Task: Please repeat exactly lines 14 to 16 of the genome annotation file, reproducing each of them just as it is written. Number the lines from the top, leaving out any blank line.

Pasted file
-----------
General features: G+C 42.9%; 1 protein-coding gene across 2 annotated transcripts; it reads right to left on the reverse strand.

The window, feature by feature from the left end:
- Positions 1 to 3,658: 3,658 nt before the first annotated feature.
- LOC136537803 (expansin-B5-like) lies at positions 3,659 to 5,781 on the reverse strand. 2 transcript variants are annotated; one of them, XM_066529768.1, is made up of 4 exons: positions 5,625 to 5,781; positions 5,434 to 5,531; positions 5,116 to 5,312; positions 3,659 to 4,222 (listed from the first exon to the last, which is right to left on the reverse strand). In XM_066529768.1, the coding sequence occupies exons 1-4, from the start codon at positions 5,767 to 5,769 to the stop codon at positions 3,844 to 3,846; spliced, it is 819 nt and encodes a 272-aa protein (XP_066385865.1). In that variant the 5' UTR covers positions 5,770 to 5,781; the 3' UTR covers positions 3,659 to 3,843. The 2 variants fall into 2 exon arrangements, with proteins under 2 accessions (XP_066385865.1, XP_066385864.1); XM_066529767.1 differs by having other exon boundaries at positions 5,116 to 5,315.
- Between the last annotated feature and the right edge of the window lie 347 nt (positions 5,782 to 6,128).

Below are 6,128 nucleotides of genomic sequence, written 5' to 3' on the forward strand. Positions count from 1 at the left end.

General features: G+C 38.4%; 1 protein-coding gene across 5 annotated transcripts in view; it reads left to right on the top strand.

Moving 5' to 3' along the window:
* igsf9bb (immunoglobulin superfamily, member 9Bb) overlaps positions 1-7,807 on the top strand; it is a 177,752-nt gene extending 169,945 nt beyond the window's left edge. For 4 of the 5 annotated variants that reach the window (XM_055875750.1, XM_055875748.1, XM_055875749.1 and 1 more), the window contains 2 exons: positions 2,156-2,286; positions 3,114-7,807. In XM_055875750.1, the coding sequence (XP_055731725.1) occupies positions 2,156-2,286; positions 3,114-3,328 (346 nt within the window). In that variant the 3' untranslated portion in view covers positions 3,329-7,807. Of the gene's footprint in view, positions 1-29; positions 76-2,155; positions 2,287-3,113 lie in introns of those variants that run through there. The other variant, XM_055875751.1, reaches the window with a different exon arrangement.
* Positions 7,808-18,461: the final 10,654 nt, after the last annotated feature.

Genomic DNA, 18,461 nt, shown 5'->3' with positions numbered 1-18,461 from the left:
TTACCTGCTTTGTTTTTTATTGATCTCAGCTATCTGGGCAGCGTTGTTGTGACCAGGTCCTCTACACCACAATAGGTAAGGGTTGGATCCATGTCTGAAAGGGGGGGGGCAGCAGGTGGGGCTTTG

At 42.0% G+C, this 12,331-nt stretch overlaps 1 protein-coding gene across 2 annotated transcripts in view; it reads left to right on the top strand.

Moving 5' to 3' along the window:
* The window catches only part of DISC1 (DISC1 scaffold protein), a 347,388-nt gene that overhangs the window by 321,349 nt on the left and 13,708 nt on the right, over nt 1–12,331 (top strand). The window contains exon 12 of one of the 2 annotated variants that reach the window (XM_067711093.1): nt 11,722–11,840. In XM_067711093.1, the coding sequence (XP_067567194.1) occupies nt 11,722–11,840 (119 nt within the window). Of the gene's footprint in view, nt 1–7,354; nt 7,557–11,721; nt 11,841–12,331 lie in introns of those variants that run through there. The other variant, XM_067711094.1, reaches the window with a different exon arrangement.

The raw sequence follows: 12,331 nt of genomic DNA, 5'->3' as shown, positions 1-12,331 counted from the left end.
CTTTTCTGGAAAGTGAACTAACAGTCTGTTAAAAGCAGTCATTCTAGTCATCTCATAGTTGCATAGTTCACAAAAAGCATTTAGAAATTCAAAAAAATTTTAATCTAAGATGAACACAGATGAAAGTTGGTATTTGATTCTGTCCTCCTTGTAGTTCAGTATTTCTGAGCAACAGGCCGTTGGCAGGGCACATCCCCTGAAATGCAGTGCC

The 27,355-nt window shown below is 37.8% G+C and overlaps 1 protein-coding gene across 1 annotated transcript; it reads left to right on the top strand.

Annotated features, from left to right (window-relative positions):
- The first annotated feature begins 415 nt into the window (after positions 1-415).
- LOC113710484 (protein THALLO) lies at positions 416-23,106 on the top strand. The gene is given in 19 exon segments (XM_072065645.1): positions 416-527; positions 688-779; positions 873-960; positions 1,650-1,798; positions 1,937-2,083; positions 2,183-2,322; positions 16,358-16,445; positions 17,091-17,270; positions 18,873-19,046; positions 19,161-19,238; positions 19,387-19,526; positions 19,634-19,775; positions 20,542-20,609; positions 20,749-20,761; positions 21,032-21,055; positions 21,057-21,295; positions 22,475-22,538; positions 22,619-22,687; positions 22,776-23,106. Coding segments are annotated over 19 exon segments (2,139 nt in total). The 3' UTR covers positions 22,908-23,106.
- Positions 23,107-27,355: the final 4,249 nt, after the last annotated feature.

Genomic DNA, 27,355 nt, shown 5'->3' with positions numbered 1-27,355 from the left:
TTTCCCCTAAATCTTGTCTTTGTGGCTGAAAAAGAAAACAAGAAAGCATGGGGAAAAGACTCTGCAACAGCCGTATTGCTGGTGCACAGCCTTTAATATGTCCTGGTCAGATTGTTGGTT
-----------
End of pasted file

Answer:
Moving 5' to 3' along the window:
* The window catches only part of DISC1 (DISC1 scaffold protein), a 347,388-nt gene that overhangs the window by 321,349 nt on the left and 13,708 nt on the right, over nt 1–12,331 (top strand). The window contains exon 12 of one of the 2 annotated variants that reach the window (XM_067711093.1): nt 11,722–11,840. In XM_067711093.1, the coding sequence (XP_067567194.1) occupies nt 11,722–11,840 (119 nt within the window). Of the gene's footprint in view, nt 1–7,354; nt 7,557–11,721; nt 11,841–12,331 lie in introns of those variants that run through there. The other variant, XM_067711094.1, reaches the window with a different exon arrangement.

The raw sequence follows: 12,331 nt of genomic DNA, 5'->3' as shown, positions 1-12,331 counted from the left end.